Weibo account of US Shanghai consulate goes down

By Lu Chen in Shanghai Source:Global Times Published: 2012-7-13 2:05:11

The official Sina Weibo account of the US Consulate General in Shanghai became "inaccessible" since Thursday morning for unknown reasons, a diplomat has told the Global Times.

"We discovered our Consulate Shanghai's official Sina Weibo page cannot be accessed since the opening hour of business at 8 am on Thursday morning. We're now trying to find out why," Wylita Bell, an information officer for the US Consulate General in Shanghai, said.

US diplomats have contacted the operator, Bell said. "Sina is very busy and we are still waiting for additional information."

Staff at Sina Weibo did not offer any explanation for the apparent malfunction.

Mao Taotao, a spokesman at Sina Weibo, declined to confirm whether the company had received calls from US officials as he claimed his unit was waiting for replies from the operator's technical department.

"We plan to resume normal operations as soon as possible," said a statement by the US Consulate General in Shanghai posted on its Tencent microblog account later on Thursday, which remained operational.

Sina Weibo accounts for US Consulate Generals in Guangzhou, Chengdu, Shenyang and Hong Kong still operated normally.

Shortly after the problem occurred with the Sina Weibo account of the US Consulate General in Shanghai, which has more than 80,000 followers, a number of accounts under similar names emerged, which confused some Web users.

"There is only one official account on Sina Weibo, which is now inaccessible," Bell told the Global Times.

In an entry in May, the US Consulate General in Hong Kong advised US diplomats in Shanghai not to repost an unidentified post. It could not be immediately verified what the information in the post related to.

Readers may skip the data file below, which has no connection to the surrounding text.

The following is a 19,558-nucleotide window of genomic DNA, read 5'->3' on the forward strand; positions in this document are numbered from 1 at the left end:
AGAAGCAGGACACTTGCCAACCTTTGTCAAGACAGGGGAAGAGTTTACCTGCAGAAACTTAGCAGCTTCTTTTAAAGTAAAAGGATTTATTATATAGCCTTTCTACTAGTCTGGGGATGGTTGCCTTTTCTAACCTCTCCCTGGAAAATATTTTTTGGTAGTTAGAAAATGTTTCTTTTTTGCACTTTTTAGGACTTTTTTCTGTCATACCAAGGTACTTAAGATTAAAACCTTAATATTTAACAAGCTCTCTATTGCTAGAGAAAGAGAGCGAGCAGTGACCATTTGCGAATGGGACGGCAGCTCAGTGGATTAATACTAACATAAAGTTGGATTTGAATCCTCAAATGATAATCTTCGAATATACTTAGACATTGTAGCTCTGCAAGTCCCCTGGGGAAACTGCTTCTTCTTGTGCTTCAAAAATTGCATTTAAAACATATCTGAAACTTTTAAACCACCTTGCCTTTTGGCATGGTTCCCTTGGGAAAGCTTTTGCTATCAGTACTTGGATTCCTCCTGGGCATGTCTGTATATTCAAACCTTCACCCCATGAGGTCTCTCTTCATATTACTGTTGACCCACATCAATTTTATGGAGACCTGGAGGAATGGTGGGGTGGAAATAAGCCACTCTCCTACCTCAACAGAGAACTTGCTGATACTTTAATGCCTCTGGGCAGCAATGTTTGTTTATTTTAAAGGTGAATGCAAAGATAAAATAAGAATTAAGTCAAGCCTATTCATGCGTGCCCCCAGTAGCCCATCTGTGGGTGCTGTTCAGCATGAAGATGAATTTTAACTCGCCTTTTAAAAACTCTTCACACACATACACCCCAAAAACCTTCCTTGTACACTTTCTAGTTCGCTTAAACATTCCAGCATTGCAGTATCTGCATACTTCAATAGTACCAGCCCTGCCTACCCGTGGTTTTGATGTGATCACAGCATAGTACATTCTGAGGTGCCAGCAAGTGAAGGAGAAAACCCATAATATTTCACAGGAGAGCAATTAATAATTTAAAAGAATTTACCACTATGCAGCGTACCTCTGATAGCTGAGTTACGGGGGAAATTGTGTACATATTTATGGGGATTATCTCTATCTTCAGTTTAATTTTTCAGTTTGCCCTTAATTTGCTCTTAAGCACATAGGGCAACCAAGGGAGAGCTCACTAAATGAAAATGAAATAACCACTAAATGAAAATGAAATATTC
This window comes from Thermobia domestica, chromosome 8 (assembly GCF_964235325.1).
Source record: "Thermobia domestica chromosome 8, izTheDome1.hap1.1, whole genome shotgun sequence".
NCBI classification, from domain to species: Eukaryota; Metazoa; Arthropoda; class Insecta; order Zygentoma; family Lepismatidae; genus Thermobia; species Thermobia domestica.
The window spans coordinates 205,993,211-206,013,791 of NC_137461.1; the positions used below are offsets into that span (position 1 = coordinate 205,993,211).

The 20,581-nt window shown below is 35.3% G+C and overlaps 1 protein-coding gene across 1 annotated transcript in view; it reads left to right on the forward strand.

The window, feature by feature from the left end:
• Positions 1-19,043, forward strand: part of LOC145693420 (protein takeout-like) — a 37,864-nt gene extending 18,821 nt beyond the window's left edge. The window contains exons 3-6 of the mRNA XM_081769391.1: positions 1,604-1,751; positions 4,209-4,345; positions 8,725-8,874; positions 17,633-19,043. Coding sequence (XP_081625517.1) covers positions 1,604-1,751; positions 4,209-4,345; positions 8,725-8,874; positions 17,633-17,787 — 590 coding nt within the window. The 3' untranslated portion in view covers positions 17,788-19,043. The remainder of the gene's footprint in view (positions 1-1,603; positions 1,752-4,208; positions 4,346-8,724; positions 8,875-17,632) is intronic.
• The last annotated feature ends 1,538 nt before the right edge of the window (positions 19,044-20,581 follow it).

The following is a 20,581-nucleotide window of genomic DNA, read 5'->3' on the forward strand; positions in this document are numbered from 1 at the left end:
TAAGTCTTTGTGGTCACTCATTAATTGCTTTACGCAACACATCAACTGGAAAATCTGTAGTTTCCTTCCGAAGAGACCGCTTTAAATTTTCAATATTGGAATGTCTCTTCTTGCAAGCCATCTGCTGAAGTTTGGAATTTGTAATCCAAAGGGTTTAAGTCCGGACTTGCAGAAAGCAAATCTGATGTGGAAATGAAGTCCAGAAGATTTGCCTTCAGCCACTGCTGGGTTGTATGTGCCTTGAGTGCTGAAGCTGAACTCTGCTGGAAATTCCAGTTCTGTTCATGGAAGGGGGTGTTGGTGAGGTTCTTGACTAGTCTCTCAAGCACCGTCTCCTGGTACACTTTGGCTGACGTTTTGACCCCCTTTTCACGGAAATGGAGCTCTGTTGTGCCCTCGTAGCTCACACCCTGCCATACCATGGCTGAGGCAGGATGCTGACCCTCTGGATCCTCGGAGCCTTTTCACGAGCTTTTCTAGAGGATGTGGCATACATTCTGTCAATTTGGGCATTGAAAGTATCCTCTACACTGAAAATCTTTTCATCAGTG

Speculation appeared online suggesting that a post by the US Consulate General in Shanghai, which was responding to a Weibo user, "Shenzhen Laocui," who appeared to have ridiculed and challenged the findings of a fire accident in Tianjin, could have been one possible reason for the problem.

Officials said a department store fire in Jixian county in Tianjin on June 30 killed 10 people.  Police have punished several Web users for spreading rumors online exaggerating the death toll.

The speculation could not be confirmed by US diplomats on Thursday.

According to latest Sina regulations that took effect in May, any accounts that published more than five pieces of sensitive information that violate Chinese laws, contain rumors, or leak national secrets will be asked to delete the information and be punished by being barred from posting for over 48 hours. For those who maliciously post sensitive information, their accounts will be shut down.

Posted in: Society

blog comments powered by Disqus